Waldorf-Astoria Hotel, New York City

The Waldorf-Astoria, at the corner of Fifth Avenue and 34th Street, around 1900. Image courtesy of the Library of Congress, Detroit Publishing Company Collection.

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The scene in 2016:

The Waldorf-Astoria is one of the most famous hotels in New York City history, and it all began as a result of a feud within the Astor family, whose origins dated back to 1827, when William B. Astor, Sr. purchased a significant amount of property in present-day Midtown Manhattan, including a section of Fifth Avenue from 32nd Street to 35th Street. With a purchase price of $20,500 (about $433,000 today), this largely undeveloped land on the outskirts of the city turned out to be a wise investment, and Astor became the wealthiest man in America.

Here along Fifth Avenue, two of his sons split the block on the west side, with John Jacob Astor III and his wife Charlotte Augusta Gibbs living on the corner of 33rd Street, and William B. Astor, Jr. and his wife Charlotte Webster Schermerhorn at 34th Street. As explained in more detail on the Daytonian in Manhattan blog, a rivalry formed between their wives, which ultimately led to John’s son William Waldorf Astor demolishing his father’s house and building a large hotel, named the Waldorf Hotel, that overshadowed his aunt Charlotte’s house right next door. The noise and traffic generated by the hotel was, as desired, a significant nuisance in the previously residential neighborhood, and Charlotte soon moved out of the house.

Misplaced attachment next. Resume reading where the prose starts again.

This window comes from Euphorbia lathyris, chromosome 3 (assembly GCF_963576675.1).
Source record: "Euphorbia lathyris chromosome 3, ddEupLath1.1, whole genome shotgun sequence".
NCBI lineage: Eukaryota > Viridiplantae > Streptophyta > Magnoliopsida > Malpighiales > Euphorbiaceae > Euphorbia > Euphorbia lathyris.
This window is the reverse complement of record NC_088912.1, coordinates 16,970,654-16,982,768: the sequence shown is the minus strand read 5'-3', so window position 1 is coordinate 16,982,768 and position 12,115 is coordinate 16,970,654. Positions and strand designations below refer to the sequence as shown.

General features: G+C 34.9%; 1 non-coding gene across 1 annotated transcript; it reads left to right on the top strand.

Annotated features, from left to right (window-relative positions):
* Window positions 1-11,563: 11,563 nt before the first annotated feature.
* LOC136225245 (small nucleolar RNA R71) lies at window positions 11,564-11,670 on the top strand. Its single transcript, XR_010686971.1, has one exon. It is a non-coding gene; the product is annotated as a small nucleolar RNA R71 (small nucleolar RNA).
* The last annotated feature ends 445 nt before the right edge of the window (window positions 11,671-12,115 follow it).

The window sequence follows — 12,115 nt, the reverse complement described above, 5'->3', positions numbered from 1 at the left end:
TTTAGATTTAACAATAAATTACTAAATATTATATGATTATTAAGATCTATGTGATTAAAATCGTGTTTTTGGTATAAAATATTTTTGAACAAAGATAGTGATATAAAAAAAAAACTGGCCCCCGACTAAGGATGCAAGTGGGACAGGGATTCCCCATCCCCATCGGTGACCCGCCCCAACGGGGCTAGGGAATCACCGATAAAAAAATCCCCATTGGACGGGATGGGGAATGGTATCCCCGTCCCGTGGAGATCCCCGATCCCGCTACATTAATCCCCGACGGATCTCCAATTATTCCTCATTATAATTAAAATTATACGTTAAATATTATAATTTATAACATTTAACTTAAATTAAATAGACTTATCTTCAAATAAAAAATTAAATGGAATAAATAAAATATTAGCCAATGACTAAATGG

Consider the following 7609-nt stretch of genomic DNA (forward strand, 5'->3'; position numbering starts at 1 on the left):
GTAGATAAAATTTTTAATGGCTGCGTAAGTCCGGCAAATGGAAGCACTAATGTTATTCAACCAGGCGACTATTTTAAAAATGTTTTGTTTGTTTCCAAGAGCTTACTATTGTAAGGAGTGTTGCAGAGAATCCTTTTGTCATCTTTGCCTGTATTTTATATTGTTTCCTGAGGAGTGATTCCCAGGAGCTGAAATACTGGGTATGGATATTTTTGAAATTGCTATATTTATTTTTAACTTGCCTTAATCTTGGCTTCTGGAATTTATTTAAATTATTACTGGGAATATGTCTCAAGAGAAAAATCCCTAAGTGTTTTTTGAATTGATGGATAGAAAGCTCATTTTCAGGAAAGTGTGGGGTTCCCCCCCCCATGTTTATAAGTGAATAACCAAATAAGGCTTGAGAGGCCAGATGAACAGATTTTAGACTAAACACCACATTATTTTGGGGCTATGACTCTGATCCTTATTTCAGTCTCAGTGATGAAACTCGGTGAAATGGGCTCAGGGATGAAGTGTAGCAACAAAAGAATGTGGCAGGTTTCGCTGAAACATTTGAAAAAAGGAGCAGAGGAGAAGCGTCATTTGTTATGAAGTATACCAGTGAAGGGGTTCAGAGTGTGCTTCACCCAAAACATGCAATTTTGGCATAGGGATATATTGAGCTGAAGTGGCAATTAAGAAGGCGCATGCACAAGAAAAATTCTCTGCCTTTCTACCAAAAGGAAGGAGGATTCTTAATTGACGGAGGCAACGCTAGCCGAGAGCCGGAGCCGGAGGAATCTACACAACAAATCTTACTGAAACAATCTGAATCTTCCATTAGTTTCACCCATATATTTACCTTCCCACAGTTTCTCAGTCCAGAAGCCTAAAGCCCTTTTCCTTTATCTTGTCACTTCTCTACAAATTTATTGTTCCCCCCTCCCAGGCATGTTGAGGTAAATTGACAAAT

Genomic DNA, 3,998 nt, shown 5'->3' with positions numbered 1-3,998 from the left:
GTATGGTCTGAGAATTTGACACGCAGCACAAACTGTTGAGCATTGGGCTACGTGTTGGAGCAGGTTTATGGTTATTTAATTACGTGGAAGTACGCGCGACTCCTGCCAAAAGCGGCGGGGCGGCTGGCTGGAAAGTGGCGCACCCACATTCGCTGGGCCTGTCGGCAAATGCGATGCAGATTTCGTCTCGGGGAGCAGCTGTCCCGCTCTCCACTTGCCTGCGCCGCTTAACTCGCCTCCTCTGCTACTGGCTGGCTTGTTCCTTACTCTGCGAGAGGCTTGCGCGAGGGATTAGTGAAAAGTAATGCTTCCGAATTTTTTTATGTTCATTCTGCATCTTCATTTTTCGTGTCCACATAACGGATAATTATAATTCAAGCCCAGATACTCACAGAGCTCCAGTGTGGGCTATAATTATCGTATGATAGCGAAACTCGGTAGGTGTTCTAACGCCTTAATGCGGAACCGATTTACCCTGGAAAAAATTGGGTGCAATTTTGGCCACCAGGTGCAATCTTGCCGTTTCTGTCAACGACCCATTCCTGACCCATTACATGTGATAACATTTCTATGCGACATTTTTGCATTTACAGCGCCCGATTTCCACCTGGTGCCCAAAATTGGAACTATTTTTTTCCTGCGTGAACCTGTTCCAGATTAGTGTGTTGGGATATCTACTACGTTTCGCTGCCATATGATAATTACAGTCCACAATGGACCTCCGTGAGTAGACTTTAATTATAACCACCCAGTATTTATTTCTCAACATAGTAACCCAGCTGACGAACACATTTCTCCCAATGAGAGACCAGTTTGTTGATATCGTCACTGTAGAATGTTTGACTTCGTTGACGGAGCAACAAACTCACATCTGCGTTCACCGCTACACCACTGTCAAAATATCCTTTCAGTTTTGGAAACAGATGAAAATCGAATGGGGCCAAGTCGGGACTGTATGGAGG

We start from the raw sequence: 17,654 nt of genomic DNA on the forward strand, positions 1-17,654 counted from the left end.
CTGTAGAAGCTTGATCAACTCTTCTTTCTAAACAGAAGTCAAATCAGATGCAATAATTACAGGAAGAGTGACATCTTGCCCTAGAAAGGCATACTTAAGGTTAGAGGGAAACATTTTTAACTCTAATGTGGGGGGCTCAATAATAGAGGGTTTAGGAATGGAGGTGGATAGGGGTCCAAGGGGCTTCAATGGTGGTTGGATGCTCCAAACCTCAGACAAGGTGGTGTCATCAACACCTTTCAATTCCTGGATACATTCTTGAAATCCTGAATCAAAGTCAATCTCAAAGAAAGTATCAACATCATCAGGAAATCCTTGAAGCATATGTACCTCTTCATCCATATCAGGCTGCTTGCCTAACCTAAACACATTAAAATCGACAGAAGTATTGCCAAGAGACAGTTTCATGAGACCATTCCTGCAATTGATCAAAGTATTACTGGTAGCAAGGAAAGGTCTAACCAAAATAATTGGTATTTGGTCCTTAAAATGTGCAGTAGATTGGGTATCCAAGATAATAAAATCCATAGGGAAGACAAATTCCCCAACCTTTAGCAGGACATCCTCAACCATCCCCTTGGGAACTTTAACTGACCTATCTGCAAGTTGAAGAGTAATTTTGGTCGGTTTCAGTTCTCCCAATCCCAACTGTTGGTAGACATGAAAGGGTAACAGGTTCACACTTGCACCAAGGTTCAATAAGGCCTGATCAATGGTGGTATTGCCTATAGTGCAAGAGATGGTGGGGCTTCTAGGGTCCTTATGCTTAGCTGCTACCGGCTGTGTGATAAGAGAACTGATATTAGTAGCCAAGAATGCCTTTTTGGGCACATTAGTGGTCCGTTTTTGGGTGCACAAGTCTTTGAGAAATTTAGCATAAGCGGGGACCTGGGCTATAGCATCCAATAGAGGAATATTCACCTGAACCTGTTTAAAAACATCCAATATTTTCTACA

When Charlotte moved out, her son, John Jacob Astor IV, announced plans to build a competing hotel on the property, named the Astoria Hotel. It was designed by Henry J. Hardenbergh, the same architect responsible for the Waldorf, and by the time it was completed in 1897 the two sides of the family had agreed to consolidate the two into a single hotel, named the Waldorf-Astoria. The first photo here was taken soon after, and it shows the distinction between the earlier Waldorf Hotel on the left, with the significantly larger Astoria on the right. Together, they occupied much of the block, and with 1,300 rooms it was the largest hotel in the world at the time.

Although he started the hotel, William Waldorf Astor did not remain in the United States. He moved to England and became a British subject, earning the title of 1st Viscount Astor in 1917, two years before his death at the age of 71. As for John Jacob Astor IV, he is probably best known today for having been the richest man aboard the Titanic when it sank in 1912. He had a net worth of around $87 million at the time (around $2 billion today), and he and his second wife Madeline had been returning from their honeymoon aboard the ship. Madeline and their unborn son survived the sinking, but Astor did not. Coincidentally, the hearings for the U.S. Senate inquiry into the disaster were subsequently held here at the hotel.

In its heyday, the Waldorf-Astoria functioned not only as a high-end hotel, but also as a restaurant and event venue for the wealthy New Yorkers who lived nearby. However, by the 1920s the relatively new hotel was already showing its age. Its Victorian interior decor, while fashionable in the 1890s, was soon out of date. Making matters worse, most of New York’s upper class, including the Astor family themselves, had moved further uptown, to mansions in the vicinity of Central Park. This, combined with Prohibition’s ban on alcohol sales, hurt their dining rooms, which had once been one of the hotel’s most profitable business.

The hotel closed in 1929, and two years later reopened in a new building further uptown on Park Avenue, where it still stands today. The original building here on Fifth Avenue was then demolished to clear the space for the Empire State Building, which was completed in 1931 after just over a year of construction.